By Joel Warner
By Michael Roberts
By Alan Prendergast
By Michael Roberts
By Michael Roberts
By Amber Taufen
By Patricia Calhoun
By William Breathes
The death of Dr. Steven Mostow, an infectious-diseases specialist and associate dean at the University of Colorado Health Sciences Center, certainly didn't go unnoticed in Denver. The 63-year-old professor, known as Dr. Flu, died on March 24 when the twin-engine plane he was piloting crashed near Centennial Airport in Douglas County. Mostow's passengers -- prominent Denver businessman Kent Rickenbaugh, his wife, Caroline, and their son, Bart-- also died in the crash, and the tragedy was covered extensively by local news outlets. Services for Mostow were held on the health sciences center campus, while a funeral for the Rickenbaughs was attended by around 1,500 people.
But Mostow's death has also been noted by another, more unexpected group: conspiracy theorists.
Mostow's name now appears on a growing list of doctors and researchers who have died recently. Compiled by shadowy organizations including one called the Cassandra Prophecy, the list focuses on men and women who have all studied infectious diseases in some form or another; many were also known for having an expertise in the use of disease in biological warfare. Mostow, a flu expert, had spoken extensively on biological warfare and even before September 11 was involved in training military personnel and others about issues related to the anthrax vaccine.
"He always felt that it was important to get that information out, especially to people in rural areas, where they might not know what they had on their hands," says UCHSC spokeswoman Sarah Ellis.
The Cassandra Prophecy, which "compares world events taking place now with the ancient prophecies of Jesus Christ, contained in the Scriptures of Matthew, Mark, Luke and John," according to its Web site (www.caspro.com), has recorded the deaths of eleven researchers in a five-month period. Although the Internet site provides no explanation or theory for why these people died, it does point out that many of their deaths were strange or suspicious. And while the Internet buzz has spread significantly since the Cassandra Prophecy first posted its list, its existence didn't see print until May 4, when the Toronto Globe and Mail published a story compiled by staffer Alanna Mitchell.
"It's a tale only the best conspiracy theorist could dream up," Mitchell's article begins. "Eleven microbiologists mysteriously dead over the span of just five months. Some of them world leaders in developing weapons-grade biological plagues. Others the best in figuring out how to stop millions from dying because of biological weapons. Still others, experts in the theory of bio-terrorism. Throw in a few Russian defectors, a few nervy U.S. biotech companies, a deranged assassin or two, a bit of Elvis, a couple of Satanists, a subtle hint of espionage, a big whack of imagination, and the plot is complete, if a bit reminiscent of James Bond.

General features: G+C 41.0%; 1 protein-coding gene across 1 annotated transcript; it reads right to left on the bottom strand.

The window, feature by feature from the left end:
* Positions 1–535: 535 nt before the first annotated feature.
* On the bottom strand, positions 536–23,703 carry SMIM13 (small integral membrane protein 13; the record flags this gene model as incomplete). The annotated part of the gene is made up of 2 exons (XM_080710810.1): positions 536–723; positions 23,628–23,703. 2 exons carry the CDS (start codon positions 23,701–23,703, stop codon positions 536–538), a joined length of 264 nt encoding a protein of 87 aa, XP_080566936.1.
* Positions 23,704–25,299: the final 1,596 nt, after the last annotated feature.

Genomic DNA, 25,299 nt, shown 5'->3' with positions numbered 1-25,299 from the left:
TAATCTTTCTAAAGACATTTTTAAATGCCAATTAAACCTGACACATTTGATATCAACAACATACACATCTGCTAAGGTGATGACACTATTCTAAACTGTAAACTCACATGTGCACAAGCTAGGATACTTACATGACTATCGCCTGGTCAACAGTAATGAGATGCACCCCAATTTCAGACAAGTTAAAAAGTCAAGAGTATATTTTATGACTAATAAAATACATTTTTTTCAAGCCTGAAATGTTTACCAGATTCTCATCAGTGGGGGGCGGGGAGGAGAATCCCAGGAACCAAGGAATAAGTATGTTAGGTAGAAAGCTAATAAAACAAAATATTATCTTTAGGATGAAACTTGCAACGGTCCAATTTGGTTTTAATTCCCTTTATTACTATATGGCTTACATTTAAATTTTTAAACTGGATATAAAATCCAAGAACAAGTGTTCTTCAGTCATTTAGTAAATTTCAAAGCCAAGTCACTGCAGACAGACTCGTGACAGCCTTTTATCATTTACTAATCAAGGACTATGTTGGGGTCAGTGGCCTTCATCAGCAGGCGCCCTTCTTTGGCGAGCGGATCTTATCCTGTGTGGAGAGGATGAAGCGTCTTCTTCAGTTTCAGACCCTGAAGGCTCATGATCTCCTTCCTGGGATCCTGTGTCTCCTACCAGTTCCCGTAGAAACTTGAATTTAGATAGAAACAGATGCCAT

"The first three died in the space of just over a week in November," the story continues. "Benito Que, 52, was an expert in infectious diseases and cellular biology at the Miami Medical School. Police originally suspected that he had been beaten on Nov. 12 in a carjacking in the medical school's parking lot. Strangely enough, though, his body showed no signs of a beating. Doctors then began to suspect a stroke.
"Just four days after Dr. Que fell unconscious came the mysterious disappearance of Don Wiley, 57, one of the foremost microbiologists in the United States. Dr. Wiley, of the Howard Hughes Medical Institute at Harvard University, was an expert on how the immune system responds to viral attacks such as the classic doomsday plagues of HIV, ebola and influenza. He had just bought tickets to take his son to Graceland the following day. Police found his rental car on a bridge outside Memphis, Tenn. His body was later found in the Mississippi River. Forensic experts said he may have had a dizzy spell and have fallen off the bridge.
"Just five days after that, the world-class microbiologist and high-profile Russian defector Valdimir Pasechnik, 64, fell dead. The pathologist who did the autopsy, and who also happened to be associated with Britain's spy agency, concluded he died of a stroke. Pasechnik, who defected to the United Kingdom in 1989, played a huge role in Russian bio-warfare and helped to figure out how to modify cruise missiles to deliver the agents of mass biological destruction."
The story continues along those lines, ending with a very brief description of Mostow's death.
No one at the university had heard of any conspiracy theories connected with Mostow's death, Ellis says. While conceding that the Cassandra Prophecy story is "weird," she also points out that there are a huge number of medical researchers in the world and that the eleven people worked in a variety of fields. "We would think it would be likely that in any profession, that same number of people would have died over that time period," she says.
The truth is out there.